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Abiding in unity

The story of Spiritual Renewal Week

By Emily Rachelle Russell | Echo

This week, Taylor University’s Spiritual Renewal speaker Nirup Alphonse, pastor of LIFEGATE Church in Denver, preached in-depth sermons on the topic of unity in Monday and Wednesday chapels and Monday and Tuesday evening sessions.

According to Chapel Coordinator and senior Caleb Grubb, Alphonse’s series covered God’s unity within himself and Christians’ unity with the Holy Spirit, Christ and each other.

Grubb appreciates the depth Spiritual Renewal week offers on a single topic that typical chapel services can’t.

“I think it’s really great that they have one speaker really focus in on something for multiple days,” Grubb said. “This year’s chapel theme is cultivating Christian community, and this year with Nirup’s messages, he’s really focusing on starting from God and then going to . . . our unity with the Spirit, and then our unity with Christ, and then our unity with each other. So really building on a foundation. It really sets up well theologically.”

Fellow Chapel Coordinator and junior Natalie Rupp also loves Spiritual Renewal. “I think (Alphonse is) a very engaging speaker, and I think he’s on our same level,” Rupp said. “He doesn’t speak over our heads, so I really appreciated that about him — being very personal — but I also loved how he touched on some issues that are not talked about in chapel a lot.”

Students gather in Rediger Chapel to hear the message provided by speaker Nirup Alphonse

Rupp worked with Grubb and Alphonse to organize the details of the week and individual service schedules. She thinks students feel emotionally safe to worship in the services with the lights off.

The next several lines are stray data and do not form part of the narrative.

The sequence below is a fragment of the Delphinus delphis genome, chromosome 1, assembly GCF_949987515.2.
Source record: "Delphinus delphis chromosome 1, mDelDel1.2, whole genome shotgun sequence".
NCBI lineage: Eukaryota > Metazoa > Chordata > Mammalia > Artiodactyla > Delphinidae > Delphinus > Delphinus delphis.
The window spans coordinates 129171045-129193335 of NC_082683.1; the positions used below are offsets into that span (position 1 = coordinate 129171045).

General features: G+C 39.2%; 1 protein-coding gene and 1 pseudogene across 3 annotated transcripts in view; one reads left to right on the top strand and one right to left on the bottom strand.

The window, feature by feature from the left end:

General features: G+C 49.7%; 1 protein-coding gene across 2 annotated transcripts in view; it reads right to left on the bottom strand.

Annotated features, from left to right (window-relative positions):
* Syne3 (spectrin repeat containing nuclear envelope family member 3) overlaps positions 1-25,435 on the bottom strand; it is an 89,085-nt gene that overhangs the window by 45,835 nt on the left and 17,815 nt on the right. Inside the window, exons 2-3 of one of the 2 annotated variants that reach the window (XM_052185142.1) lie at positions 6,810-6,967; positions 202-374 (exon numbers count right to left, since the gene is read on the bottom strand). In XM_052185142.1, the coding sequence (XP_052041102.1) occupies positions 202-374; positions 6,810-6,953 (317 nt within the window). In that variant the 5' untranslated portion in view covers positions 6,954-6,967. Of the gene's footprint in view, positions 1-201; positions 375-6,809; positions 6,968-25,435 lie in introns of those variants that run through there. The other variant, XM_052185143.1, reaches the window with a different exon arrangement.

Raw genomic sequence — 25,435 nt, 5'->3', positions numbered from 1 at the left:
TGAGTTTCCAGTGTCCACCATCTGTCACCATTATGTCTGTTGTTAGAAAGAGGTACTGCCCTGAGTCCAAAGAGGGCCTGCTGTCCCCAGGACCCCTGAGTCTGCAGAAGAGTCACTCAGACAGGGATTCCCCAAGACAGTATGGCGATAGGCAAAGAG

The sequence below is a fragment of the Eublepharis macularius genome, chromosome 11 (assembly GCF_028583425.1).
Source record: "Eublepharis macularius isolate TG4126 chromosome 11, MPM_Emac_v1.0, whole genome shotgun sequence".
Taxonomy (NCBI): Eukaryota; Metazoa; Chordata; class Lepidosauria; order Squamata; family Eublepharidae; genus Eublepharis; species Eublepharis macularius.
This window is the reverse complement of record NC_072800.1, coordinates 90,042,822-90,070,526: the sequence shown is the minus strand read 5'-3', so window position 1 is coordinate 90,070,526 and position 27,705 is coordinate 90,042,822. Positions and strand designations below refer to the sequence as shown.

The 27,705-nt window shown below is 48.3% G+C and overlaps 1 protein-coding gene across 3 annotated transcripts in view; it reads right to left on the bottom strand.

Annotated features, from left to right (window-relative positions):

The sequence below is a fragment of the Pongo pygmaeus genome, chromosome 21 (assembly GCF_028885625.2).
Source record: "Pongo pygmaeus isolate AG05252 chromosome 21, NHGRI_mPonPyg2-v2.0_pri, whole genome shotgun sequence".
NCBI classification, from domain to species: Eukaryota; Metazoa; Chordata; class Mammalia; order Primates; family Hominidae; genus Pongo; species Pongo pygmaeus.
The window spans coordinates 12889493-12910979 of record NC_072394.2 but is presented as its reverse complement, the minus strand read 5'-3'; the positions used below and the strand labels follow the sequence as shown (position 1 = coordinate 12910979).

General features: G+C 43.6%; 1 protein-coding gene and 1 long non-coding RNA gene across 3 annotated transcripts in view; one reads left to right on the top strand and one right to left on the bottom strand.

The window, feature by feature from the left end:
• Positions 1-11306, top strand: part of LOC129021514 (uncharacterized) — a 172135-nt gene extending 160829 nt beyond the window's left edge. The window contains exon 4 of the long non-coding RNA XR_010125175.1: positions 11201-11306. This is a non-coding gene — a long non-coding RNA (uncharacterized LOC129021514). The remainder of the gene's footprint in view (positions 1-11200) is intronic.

Campus Pastor Jon Cavanagh, after input from several colleagues, makes the final decision in choosing each Spiritual Renewal week’s speaker. He prioritizes speakers who are good communicators with a biblical message.

Evening services differ from chapel, according to Cavanagh, offering more freedom and flexibility, and reaching students who are in a different mood and mindset outside of the rigid schedule of regular chapel structure. The altar calls of Alphonse’s services also change the way students interact with the messages compared to regular chapel or previous Spiritual Renewal weeks.

“There’s a lot of trust given to (the speaker) to kind of shape how a service might go,” Cavanagh said. “They’re going to bring in their own style of communicating . . . (It) really is a true partnership.”

Previous speakers have been diverse in cultural backgrounds, gender and age, according to Cavanagh, though he acknowledged most have been traditional white male pastors due to the pool of potential speakers available to choose from in the evangelical Midwest.

Cavanagh feels Alphonse’s difference from previous speakers in age and cultural background enabled him to connect with students in a different way. Cavanagh also hopes to bring in more female speakers, similar to Heather Larson (’96) Executive Pastor of Willow Creek Community Church, who spoke at a previous Spiritual Renewal Week. A female speaker is being considered for next fall’s Spiritual Renewal.

Nirup Alphonse speaks about unity in the church, the Holy Spirit and with each other

Cavanagh supported Alphonse’s message that God is a God of everyday life and everyday decisions. College students are experiencing a period of growth and change in their lives, and not all of that experience can be pleasant.

For students who missed Spiritual Renewal chapels or evening services, videos of each service will be available soon on the Taylor University YouTube channel.

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